401 MIGRATION AND THERAPEUTIC POTENTIAL OF PORCINE ADULT ADIPOSE-DERIVED MESENCHYMAL STEM CELLSS. M. Wilson A , E. Monaco A , M. S. Goldwasser A , S. G. Clark A , W. L. Hurley A and M. B. Wheeler A
University of Illinois, Urbana, IL, USA
Reproduction, Fertility and Development 22(1) 357-357 http://dx.doi.org/10.1071/RDv22n1Ab401
Published: 8 December 2009
Bone marrow is one current source of adult stem cells for therapeutic purposes; however, the magnitude and accessibility of subcutaneous adipose tissue in humans make it an attractive alternative. Numerous in vitro studies have been conducted to determine how these cells act in vitro, but it is imperative to determine the vast abilities of these cells in vivo. The objective of this study was to evaluate in vivo migration and bone healing ability after transplanting adipose-derived stem cells (ADSC) in a swine model. Adipose-derived stem cells were isolated from subcutaneous adipose tissue of adult Yorkshire pigs and cultured in vitro. At 80 to 90% confluence/passage 3, the cells were trypsinized and labeled in suspension with carboxyfluorescein succinimidyl ester (CFDA-SE). This project included 20 pigs weighing between 63.5 and 81.7 kg. Bilateral mandibular osteoectomies with 10-mm defects were performed on each pig. Of the 20 pigs, half received a treatment of 2.5 million CFDA-SE labeled stem cells administered directly into each defect (DI), and the remaining half received a treatment of approximately 5 million CFDA-SE labeled stem cells through an ear vein injection via catheter (EVI). The time points were 1 h and 2 and 4 wk, with 2 pigs per time with the DI and EVI treatments. Pigs were slaughtered at each time, and spleen, liver, lung, kidney, ear vein, blood, and mandible tissues were collected. Blood samples were collected from the jugular vein with EDTA and processed via flow cytometry after collection. Tissues were fixed in 10% buffered formalin for histology. Fluorescent microscopy (CFDA-SE excitation/emission is 492/517 nm) has confirmed that transplanted ADSC do indeed migrate to a site of injury or trauma. Labeled cells were also present in blood collected from the 1-h time point group. Currently, we have not seen the presence of labeled ADSC in the other tissues (spleen, liver, lung, and kidney) after the 1-h time point. We did observe that ADSC administered by DI and EVI were able to significantly heal and regenerate bone defects within 4 wk post-surgery (P < 0.05, ANOVA with F-test), in contrast to bone defects in pigs that did not receive cell injections (control). Evidence of ADSC-related healing and bone regeneration was evident by gross visualization, dual-energy x-ray absorptiometry (DXA) and micro computer tomography (microCT) analysis. The clinical implications of these results are significant for treating many diseases in which inflammation or defects exist, such as cardiac disease, neurological disease, or traumatic injuries to both soft and hard tissue. If the adult stem cells can be harvested from fat, encouraged to produce bone or cartilage, and then reinserted into defects, treatment protocols for trauma victims could be developed that would reduce the need for alternate harvesting techniques for bone.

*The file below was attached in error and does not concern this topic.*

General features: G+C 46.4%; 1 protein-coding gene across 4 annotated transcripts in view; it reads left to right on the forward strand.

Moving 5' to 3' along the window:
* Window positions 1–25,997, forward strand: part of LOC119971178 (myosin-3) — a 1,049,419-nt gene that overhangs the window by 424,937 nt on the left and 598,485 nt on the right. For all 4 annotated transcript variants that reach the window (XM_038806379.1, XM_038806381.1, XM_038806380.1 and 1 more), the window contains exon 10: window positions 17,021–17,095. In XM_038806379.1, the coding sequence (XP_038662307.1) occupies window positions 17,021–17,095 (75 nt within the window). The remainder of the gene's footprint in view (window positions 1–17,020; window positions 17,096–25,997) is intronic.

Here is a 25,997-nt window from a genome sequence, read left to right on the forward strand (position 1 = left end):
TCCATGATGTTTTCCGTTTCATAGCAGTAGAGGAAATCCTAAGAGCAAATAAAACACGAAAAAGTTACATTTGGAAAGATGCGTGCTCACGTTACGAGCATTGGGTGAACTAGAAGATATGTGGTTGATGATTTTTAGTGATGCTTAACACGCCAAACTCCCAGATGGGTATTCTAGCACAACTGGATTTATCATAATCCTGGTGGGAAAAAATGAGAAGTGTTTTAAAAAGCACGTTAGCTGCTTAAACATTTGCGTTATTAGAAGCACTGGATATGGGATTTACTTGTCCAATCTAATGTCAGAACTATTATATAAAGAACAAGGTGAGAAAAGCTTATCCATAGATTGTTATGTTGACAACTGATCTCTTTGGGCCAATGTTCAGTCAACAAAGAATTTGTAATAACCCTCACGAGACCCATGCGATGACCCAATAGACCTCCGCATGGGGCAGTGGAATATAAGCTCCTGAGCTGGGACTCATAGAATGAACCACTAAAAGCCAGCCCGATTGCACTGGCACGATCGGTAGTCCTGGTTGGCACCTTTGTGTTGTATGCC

This work was support by a grant from the Illinois Regenerative Medicine Institute (IDPH # 63080017).